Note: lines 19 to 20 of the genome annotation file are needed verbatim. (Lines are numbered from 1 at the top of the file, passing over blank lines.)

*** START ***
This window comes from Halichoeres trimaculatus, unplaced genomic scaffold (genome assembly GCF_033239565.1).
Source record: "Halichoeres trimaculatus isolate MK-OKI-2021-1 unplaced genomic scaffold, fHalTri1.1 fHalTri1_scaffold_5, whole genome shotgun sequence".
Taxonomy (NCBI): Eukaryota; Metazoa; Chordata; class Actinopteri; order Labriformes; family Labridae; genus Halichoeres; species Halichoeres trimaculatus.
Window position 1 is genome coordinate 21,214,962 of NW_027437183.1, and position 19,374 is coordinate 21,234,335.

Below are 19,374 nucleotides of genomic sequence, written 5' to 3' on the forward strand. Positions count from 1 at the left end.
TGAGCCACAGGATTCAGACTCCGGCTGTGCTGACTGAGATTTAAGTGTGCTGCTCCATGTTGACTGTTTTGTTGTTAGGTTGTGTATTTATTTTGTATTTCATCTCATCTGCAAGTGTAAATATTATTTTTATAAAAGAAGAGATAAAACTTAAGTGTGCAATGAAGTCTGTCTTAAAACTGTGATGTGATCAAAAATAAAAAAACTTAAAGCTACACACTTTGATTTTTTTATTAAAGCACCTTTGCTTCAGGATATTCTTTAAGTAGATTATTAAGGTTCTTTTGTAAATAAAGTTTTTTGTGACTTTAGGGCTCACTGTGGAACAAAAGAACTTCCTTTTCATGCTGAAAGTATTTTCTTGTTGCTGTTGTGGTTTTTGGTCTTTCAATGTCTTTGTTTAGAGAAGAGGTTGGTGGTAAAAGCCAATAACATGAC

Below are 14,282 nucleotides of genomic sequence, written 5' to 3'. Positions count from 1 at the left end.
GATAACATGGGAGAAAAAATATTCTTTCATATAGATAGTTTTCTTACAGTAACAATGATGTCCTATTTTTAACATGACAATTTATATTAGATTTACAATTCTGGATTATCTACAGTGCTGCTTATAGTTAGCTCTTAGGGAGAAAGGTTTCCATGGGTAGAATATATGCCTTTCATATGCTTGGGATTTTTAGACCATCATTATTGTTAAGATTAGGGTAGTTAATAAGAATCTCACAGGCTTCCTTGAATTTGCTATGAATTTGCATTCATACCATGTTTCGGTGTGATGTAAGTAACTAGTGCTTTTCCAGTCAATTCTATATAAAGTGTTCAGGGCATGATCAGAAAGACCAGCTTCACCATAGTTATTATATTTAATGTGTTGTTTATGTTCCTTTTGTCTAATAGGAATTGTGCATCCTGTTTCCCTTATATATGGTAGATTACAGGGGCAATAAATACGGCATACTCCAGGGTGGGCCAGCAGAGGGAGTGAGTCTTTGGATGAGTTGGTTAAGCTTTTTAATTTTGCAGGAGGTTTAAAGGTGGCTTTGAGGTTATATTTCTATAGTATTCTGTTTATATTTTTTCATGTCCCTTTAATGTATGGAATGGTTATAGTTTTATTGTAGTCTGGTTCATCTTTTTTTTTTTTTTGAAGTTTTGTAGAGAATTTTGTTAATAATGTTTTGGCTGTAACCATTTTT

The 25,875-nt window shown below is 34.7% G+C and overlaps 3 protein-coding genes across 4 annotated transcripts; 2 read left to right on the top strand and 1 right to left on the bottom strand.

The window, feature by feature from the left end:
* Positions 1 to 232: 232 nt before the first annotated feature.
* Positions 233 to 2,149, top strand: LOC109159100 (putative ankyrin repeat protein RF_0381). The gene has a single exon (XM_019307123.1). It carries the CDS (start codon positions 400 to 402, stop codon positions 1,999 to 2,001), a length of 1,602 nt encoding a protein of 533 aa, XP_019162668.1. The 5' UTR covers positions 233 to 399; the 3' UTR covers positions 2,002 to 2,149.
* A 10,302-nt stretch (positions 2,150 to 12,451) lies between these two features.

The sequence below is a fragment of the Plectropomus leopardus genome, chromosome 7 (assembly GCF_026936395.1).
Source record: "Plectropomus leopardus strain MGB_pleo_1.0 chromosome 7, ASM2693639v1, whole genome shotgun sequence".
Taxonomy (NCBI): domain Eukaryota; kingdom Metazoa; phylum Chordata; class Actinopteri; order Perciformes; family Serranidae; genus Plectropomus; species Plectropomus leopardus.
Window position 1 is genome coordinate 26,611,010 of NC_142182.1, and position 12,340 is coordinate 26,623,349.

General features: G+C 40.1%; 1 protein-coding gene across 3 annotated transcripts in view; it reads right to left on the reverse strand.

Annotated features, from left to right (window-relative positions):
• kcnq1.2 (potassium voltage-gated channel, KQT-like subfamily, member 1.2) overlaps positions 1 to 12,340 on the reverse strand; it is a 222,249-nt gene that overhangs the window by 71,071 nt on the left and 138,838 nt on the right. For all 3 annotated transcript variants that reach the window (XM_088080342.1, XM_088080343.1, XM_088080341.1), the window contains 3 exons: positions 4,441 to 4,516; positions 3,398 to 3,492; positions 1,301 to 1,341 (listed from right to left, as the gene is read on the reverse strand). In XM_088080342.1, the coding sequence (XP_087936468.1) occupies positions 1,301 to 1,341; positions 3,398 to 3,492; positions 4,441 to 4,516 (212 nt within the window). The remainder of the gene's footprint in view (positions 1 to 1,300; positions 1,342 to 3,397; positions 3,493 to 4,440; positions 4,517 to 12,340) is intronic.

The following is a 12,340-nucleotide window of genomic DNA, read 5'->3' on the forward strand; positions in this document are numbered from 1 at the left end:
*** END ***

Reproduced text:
Annotated features, from left to right (window-relative positions):
• kcnq1.2 (potassium voltage-gated channel, KQT-like subfamily, member 1.2) overlaps positions 1 to 12,340 on the reverse strand; it is a 222,249-nt gene that overhangs the window by 71,071 nt on the left and 138,838 nt on the right. For all 3 annotated transcript variants that reach the window (XM_088080342.1, XM_088080343.1, XM_088080341.1), the window contains 3 exons: positions 4,441 to 4,516; positions 3,398 to 3,492; positions 1,301 to 1,341 (listed from right to left, as the gene is read on the reverse strand). In XM_088080342.1, the coding sequence (XP_087936468.1) occupies positions 1,301 to 1,341; positions 3,398 to 3,492; positions 4,441 to 4,516 (212 nt within the window). The remainder of the gene's footprint in view (positions 1 to 1,300; positions 1,342 to 3,397; positions 3,493 to 4,440; positions 4,517 to 12,340) is intronic.